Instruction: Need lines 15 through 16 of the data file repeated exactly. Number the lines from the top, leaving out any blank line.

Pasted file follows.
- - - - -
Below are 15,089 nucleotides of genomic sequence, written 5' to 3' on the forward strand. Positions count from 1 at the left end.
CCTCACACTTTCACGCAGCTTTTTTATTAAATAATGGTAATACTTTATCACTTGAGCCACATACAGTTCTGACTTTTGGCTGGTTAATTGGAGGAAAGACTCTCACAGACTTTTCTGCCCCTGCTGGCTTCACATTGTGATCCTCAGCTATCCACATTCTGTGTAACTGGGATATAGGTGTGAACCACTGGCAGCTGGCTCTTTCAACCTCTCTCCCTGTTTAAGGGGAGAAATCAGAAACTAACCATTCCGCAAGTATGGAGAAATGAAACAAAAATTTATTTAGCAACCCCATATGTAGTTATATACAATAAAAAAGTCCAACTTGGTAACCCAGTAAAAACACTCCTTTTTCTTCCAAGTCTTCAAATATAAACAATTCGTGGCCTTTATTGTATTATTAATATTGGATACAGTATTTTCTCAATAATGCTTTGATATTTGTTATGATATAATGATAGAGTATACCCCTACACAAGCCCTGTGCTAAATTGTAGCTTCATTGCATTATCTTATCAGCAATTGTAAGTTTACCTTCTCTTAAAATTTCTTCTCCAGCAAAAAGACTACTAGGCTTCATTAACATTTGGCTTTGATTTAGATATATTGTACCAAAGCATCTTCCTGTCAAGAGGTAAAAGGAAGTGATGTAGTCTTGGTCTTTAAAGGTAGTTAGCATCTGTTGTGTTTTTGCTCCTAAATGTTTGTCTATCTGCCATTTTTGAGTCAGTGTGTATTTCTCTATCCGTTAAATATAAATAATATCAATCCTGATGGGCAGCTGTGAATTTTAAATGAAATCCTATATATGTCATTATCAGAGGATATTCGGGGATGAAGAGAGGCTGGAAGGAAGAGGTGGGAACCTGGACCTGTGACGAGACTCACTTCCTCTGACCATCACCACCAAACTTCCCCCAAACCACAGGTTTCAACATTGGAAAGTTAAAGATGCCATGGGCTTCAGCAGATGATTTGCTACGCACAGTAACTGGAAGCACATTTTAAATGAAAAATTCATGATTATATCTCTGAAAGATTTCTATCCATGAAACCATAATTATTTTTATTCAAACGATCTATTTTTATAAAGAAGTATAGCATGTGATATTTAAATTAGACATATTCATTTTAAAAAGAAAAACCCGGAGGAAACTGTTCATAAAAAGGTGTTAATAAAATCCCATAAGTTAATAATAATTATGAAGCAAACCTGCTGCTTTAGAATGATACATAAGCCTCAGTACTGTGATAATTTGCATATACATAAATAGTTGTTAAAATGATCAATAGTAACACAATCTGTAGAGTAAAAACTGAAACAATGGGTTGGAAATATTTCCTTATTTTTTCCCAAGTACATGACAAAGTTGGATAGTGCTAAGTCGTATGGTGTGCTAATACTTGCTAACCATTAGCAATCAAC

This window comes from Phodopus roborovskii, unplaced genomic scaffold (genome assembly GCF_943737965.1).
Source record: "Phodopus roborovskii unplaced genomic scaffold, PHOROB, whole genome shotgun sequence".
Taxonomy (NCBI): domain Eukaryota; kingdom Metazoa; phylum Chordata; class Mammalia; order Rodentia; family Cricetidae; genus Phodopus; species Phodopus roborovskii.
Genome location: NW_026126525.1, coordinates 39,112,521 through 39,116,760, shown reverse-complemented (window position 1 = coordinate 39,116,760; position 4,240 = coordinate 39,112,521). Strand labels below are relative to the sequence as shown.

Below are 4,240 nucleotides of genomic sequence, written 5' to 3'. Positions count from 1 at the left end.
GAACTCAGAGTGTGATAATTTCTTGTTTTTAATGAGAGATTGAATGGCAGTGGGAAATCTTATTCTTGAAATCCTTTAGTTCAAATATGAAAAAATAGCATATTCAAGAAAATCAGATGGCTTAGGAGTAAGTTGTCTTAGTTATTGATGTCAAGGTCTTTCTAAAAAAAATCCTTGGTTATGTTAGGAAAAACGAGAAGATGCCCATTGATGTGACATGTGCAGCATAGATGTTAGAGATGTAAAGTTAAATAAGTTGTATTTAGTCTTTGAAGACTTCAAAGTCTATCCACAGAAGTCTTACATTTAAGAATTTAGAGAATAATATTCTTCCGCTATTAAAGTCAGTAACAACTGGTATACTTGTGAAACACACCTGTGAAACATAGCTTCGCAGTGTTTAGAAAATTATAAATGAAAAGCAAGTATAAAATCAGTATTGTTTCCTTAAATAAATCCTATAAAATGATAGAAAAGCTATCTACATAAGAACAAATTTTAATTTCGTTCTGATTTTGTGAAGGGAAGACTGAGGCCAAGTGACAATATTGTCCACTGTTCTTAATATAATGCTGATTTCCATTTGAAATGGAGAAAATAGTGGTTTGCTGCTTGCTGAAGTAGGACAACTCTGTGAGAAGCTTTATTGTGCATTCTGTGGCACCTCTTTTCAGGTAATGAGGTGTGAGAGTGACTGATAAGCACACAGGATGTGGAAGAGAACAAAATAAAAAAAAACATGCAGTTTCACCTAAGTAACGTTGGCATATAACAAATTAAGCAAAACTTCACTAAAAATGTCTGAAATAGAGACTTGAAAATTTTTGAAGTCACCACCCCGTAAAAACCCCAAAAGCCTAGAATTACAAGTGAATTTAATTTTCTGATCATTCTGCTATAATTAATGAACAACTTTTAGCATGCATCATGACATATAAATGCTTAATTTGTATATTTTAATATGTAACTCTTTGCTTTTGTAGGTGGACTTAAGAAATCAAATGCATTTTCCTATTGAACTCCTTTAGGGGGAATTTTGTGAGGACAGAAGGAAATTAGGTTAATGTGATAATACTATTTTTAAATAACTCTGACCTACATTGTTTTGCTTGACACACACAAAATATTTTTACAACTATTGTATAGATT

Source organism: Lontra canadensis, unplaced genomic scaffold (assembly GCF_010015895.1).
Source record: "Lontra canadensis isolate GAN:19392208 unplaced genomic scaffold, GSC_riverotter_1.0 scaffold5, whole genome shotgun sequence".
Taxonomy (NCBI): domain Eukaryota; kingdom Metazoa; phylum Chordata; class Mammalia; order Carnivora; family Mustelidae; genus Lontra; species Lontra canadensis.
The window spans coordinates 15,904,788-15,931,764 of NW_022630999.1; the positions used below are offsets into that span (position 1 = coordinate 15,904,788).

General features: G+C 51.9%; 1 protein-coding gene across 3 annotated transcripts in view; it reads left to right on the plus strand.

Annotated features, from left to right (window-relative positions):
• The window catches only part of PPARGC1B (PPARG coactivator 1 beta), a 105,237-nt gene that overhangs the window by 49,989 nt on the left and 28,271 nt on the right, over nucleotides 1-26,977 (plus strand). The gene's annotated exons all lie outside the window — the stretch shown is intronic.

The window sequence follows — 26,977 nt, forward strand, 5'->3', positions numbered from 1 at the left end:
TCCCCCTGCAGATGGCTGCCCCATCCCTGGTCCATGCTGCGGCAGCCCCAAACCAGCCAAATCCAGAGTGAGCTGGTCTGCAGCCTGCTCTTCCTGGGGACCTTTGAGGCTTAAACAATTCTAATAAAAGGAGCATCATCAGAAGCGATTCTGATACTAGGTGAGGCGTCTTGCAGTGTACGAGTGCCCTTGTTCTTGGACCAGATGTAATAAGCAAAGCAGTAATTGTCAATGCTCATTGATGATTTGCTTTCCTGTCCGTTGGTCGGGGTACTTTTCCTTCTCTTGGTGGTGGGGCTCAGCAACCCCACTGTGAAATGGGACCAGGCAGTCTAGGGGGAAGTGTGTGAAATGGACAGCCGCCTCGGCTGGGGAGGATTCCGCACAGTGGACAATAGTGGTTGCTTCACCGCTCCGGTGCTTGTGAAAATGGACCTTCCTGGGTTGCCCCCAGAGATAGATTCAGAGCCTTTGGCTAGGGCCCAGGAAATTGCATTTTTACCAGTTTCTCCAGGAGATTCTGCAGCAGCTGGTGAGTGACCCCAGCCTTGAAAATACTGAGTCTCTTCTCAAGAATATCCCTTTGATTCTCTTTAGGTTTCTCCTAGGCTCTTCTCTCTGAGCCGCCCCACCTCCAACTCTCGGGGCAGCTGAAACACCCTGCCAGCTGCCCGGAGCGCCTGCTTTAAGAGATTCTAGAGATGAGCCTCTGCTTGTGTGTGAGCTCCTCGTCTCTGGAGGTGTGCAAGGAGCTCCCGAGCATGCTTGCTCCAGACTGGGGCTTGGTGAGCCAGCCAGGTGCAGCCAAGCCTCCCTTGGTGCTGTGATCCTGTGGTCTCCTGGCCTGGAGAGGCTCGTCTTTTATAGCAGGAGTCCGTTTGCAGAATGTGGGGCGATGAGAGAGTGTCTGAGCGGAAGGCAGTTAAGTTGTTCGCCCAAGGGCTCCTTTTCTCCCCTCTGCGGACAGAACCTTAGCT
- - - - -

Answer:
• The window catches only part of PPARGC1B (PPARG coactivator 1 beta), a 105,237-nt gene that overhangs the window by 49,989 nt on the left and 28,271 nt on the right, over nucleotides 1-26,977 (plus strand). The gene's annotated exons all lie outside the window — the stretch shown is intronic.

The window sequence follows — 26,977 nt, forward strand, 5'->3', positions numbered from 1 at the left end: